History of Vojvodinian cuisine

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      There are written records on food preparation that date back to the end of the 18th century in Vojvodina, when Zaharije Orfelin published his first cook book in Sremski Karovci. The recipies for The First Serbian Соok Bоок were collected by Jeromonk Jerotej Draganović and the book itself was printed in Krušedol, on the Feast of Saint Peter and Paul in 1855.

      The cook book written by Katarine Popović – Midzin was published in Novi Sad in 1877 and The cook book of forgotten dishes was printed in Bečkerek in 1914.

      Gastronomy of Vojvodina has emerged out of complex living circumstances, geographical characteristics of the area such as natural environment and social events. There have been huge fusions of cuisines in the region of Vojvodina, which resulted in a variety of dishes. Therefore, this cuisine is a mixture of diverse influences of nations inhabiting the area for centuries. Diet and food preparation in Vojvodina was highly influenced by  the arrival of the Germans. They brought with them their dishes, customs, pickled food preparation, wines, fruit and grapevine growing. Thus, Serbian population adopted many of their dishes and food preparation styles.

      There is also a variety of culinary knowledge and interference of Hungarian, Romanian and Slovak cuisine. In addition, numerous dishes originate from either Russian or some other mostly neighbouring cuisines.

      Diverse influences are perceived in food names which have been preserved to present day: fruštuk / breakfast ( Das Frühstück ) , jauzna / snack ( Die Jause ) , foršpajz / appetizer ( Die Vorspeise ) , rinflajš / beef meat ( Die Rindfleisch ), cušpajz / vegetable ( Die Zuspeise ) originate from German as well as the names for dumplings / knedle, štrudel / štrudle, doughnuts / krofne, etc. Names for fried meat in its own juice/ perklet ( pörklöt ) , goulash / gulaši ( gulyas ) and paprika stew / paprikaš ( paprikaš ) originate from Hungarian.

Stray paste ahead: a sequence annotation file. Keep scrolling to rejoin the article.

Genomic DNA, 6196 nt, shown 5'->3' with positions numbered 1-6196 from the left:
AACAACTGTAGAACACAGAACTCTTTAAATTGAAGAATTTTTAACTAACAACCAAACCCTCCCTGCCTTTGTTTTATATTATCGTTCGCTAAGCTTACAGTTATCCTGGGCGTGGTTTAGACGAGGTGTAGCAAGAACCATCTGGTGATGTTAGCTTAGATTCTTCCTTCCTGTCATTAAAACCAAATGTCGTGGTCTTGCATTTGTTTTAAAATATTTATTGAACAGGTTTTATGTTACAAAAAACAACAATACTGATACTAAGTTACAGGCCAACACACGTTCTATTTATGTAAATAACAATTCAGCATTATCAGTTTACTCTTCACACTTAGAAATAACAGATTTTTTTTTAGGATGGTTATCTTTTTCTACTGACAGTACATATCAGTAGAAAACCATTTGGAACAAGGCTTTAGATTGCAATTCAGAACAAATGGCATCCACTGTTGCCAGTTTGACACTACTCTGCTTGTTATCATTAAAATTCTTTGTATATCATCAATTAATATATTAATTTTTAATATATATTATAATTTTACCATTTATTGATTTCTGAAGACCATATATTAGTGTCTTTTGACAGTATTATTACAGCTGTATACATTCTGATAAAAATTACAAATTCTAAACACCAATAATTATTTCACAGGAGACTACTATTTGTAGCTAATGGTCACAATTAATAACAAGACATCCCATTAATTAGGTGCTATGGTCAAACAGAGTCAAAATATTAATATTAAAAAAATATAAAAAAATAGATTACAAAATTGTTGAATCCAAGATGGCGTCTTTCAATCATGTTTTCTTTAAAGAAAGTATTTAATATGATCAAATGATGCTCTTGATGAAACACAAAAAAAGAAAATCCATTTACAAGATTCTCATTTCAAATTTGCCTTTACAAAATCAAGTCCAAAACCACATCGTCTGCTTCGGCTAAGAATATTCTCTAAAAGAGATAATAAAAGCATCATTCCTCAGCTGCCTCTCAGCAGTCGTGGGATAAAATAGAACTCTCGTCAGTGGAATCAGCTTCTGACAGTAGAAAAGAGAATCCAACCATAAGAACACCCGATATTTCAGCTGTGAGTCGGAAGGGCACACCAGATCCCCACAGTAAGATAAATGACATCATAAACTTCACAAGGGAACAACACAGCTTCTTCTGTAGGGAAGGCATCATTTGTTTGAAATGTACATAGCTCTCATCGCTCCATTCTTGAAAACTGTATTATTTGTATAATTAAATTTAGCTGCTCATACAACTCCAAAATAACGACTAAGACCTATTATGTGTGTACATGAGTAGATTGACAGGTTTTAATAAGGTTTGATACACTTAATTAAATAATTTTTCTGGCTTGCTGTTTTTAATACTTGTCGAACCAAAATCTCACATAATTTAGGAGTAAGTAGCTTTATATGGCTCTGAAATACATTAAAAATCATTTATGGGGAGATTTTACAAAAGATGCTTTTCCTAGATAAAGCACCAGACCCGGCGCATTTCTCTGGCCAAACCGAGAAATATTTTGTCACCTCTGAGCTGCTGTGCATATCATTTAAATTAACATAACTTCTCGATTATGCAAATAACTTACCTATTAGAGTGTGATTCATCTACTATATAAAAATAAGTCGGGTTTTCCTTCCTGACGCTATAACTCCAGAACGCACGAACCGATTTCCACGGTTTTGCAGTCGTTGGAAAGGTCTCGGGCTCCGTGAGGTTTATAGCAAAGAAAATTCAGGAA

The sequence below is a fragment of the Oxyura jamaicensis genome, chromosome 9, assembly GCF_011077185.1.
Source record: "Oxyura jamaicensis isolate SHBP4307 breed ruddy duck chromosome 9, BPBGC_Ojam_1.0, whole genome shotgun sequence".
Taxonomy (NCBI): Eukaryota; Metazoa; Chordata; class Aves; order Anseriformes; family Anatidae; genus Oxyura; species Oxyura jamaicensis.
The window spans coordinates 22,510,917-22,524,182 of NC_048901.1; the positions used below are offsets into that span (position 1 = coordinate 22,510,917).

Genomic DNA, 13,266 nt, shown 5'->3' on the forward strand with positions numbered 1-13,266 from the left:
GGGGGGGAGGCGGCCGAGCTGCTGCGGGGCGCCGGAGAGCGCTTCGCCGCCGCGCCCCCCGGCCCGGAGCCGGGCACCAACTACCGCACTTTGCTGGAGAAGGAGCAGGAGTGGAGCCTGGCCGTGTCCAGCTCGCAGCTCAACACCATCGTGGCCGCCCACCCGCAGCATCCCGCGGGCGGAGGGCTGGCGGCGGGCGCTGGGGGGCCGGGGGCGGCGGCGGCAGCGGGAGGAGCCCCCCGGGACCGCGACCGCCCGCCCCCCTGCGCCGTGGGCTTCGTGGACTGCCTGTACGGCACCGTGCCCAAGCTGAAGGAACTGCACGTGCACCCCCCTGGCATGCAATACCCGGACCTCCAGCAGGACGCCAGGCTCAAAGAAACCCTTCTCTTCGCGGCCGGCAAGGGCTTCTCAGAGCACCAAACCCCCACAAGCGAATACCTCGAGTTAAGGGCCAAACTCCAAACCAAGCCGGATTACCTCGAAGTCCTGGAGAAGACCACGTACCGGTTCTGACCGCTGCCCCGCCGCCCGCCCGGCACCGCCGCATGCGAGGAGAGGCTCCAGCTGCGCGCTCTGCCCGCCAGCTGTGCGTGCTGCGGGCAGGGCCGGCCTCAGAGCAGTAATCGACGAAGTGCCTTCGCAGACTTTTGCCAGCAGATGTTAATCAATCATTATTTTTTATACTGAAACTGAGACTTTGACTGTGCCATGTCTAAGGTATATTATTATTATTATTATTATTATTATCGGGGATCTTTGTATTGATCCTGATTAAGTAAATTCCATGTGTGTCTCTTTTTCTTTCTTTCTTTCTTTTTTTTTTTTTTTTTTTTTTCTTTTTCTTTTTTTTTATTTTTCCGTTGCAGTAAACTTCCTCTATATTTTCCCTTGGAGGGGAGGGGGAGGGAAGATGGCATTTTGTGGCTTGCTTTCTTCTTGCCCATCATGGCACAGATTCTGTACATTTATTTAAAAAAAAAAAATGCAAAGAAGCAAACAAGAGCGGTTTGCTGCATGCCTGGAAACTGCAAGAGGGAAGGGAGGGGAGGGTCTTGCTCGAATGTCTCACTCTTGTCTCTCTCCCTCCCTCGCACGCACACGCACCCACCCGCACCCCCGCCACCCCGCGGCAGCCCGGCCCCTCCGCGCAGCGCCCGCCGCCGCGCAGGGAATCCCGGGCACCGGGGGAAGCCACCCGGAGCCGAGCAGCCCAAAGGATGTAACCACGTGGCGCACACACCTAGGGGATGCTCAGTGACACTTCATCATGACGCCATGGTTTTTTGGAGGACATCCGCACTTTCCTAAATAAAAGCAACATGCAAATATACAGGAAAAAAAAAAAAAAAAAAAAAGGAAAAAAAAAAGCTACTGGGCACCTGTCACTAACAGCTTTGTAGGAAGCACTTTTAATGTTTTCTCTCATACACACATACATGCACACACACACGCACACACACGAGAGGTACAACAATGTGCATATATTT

In the old times, the food was prepared by the oldest women in the house holds, who were exempt from agricultural jobs, whereas the other household members spent their time in the fields.

      Breakfast was usually a high calorie meal. Customary foods for breakfast were freshly baked flatbread or bread with lard and sprinkled with milled red paprika. During winter people in Vojvodina used to have three meals a day:  breakfast or frustuk ( at 7 a. m. ) , lunch ( always at noon ) and dinner ( at 6 p.m. ) . In summer when daylight hours were longer two more snacks a day would be added:  ” jauzna ” or ” mala uja ” at 10 a. m. and ” velika uja ” at 10 a. m. Customary foods for those meals were breaded apples, bread and lard with milled red paprika, etc. The people spending their mealtimes in the field used to eat bread with season fruit.

      It is hard to identify today what dishes are nation specific ( the same dishes are sometimes prepared by different nations ) , since the same living space was shared, they managed to convey to each other their unique cuisine of Vojvodina.

      It can be said that gastronomy is rated among the most attractive tourist offers in Vojvodina and anyone visiting Vojvodina may forget about their low calorie diets.

      This is the place where people traditionally eat abundant meals.

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